The love of family
The Smithwicks of 55th Street in Brooklyn were a fierce bunch. Mary Ann and Benjamin Smithwick had seven children, three girls and four boys. Six lived into adulthood.
The first-born boy died when he was four of a mysterious disease that his sisters, my Aunts Mina and Lucy called Marasmus. Only toddlers themselves when this occurred, they remembered a doctor advising alternating hot and cold baths as the treatment for the malady. The doctor charge $4 a visit, a veritable fortune in those days. Four dollars for a prescription of dubious value.
One wonders how the other three males survived. But survive they did. Each was quick witted, well read, opinionated and ready to defend whatever position an opinion created. Gatherings of the Smithwick siblings or any combination thereof, were only for the strong minded.
They excelled at sarcasm, making it the back beat of their “discussions.” You had to have a thick skin to be a part of this group. Despite their spirited and sometimes acrimonious conversations, they would as fiercely defend and go to the ends of the earth for each other. As individuals or a group they were there to help with a sick child, celebrate a wedding, mourn a passing loved one or renovate a newly purchased home. God forbid anyone outside the family who criticized a sibling.
My Dad was the dapper one of the boys. He wore a suit to work every day, complete with a natty top coat and fedora hat as the weather dictated. He didn’t go to college. He only finished two years of high school.But he was widely read and aspired to be something more. We didn’t have much of anything in our house, but we did have a Funk and Wagnall’s encyclopedia that sat proudly on a shelf over the washing machine in our kitchen.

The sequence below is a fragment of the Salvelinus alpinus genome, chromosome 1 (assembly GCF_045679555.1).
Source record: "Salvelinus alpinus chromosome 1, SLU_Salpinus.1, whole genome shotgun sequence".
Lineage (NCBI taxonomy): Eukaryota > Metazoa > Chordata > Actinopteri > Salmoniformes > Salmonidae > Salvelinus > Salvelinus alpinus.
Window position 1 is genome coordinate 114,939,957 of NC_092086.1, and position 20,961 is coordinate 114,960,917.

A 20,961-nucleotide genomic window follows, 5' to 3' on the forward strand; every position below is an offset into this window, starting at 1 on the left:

My Dad was good with his hands, could build a sunny day if asked. So many of our toys were made on his work bench in the basement, everything from doll cribs to strollers to magical scooters made from discarded pallets and old roller skates. He was a lover of music but didn’t play, unlike his siblings, any instruments. He loved to sing and I have strong memories of participating in four-part harmony as we drove from Brooklyn to Lake Carmel. “Michael Row Your Boat Ashore” was the anthem of our little family.
My father was the recipient of the second strangest name in the bunch. His older brother who died young was named Publius. Daddy was Marinus. Odd names for anyone, they were especially suspect in an Irish Catholic family which was supposed to name their offspring after saints. It was only recently when searching Google that I discovered that my Dad and his brother were named after saints, one from Malta and the other from Italy. How Cosmopolitan! Especially for a family that lived in cold water flats in Brooklyn, and it may help confirm a family legend that Benjamin Smithwick, my grandfather, spoke eight languages … or not.
My Uncle Chris, the youngest of the boys was the shortest, the one with curly hair, an infectious laugh, an angelic singing voice and a collection of funny stories that didn’t end. He inherited the Smithwick talent for music and could play any tune on the piano without written notation, crediting something called the “Wind Method” for his prowess.